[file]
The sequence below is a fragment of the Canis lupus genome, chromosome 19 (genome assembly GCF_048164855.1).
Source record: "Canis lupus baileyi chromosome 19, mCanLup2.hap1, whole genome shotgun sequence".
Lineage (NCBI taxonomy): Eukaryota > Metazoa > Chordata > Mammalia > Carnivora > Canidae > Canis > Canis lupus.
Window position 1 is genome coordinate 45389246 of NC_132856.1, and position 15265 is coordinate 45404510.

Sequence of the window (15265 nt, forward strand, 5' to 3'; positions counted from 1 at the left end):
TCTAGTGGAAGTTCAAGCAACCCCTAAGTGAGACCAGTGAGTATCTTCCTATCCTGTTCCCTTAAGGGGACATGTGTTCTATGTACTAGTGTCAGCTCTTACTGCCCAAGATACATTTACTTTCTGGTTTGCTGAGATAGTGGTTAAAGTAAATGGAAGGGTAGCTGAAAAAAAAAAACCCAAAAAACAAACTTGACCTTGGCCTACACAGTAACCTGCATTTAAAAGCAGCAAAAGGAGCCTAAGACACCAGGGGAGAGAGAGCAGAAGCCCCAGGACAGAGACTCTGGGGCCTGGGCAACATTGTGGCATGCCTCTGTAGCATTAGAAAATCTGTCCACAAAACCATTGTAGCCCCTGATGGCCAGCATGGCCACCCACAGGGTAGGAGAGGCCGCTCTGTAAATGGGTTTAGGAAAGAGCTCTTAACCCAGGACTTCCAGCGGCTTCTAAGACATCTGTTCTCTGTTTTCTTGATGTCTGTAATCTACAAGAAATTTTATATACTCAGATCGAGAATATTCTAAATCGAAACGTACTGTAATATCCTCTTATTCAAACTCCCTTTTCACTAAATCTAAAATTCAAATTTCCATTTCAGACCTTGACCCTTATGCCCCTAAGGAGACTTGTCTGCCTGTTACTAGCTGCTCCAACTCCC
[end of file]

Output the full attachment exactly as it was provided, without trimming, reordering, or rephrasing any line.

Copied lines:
The sequence below is a fragment of the Canis lupus genome, chromosome 19 (genome assembly GCF_048164855.1).
Source record: "Canis lupus baileyi chromosome 19, mCanLup2.hap1, whole genome shotgun sequence".
Lineage (NCBI taxonomy): Eukaryota > Metazoa > Chordata > Mammalia > Carnivora > Canidae > Canis > Canis lupus.
Window position 1 is genome coordinate 45389246 of NC_132856.1, and position 15265 is coordinate 45404510.

Sequence of the window (15265 nt, forward strand, 5' to 3'; positions counted from 1 at the left end):
TCTAGTGGAAGTTCAAGCAACCCCTAAGTGAGACCAGTGAGTATCTTCCTATCCTGTTCCCTTAAGGGGACATGTGTTCTATGTACTAGTGTCAGCTCTTACTGCCCAAGATACATTTACTTTCTGGTTTGCTGAGATAGTGGTTAAAGTAAATGGAAGGGTAGCTGAAAAAAAAAAACCCAAAAAACAAACTTGACCTTGGCCTACACAGTAACCTGCATTTAAAAGCAGCAAAAGGAGCCTAAGACACCAGGGGAGAGAGAGCAGAAGCCCCAGGACAGAGACTCTGGGGCCTGGGCAACATTGTGGCATGCCTCTGTAGCATTAGAAAATCTGTCCACAAAACCATTGTAGCCCCTGATGGCCAGCATGGCCACCCACAGGGTAGGAGAGGCCGCTCTGTAAATGGGTTTAGGAAAGAGCTCTTAACCCAGGACTTCCAGCGGCTTCTAAGACATCTGTTCTCTGTTTTCTTGATGTCTGTAATCTACAAGAAATTTTATATACTCAGATCGAGAATATTCTAAATCGAAACGTACTGTAATATCCTCTTATTCAAACTCCCTTTTCACTAAATCTAAAATTCAAATTTCCATTTCAGACCTTGACCCTTATGCCCCTAAGGAGACTTGTCTGCCTGTTACTAGCTGCTCCAACTCCC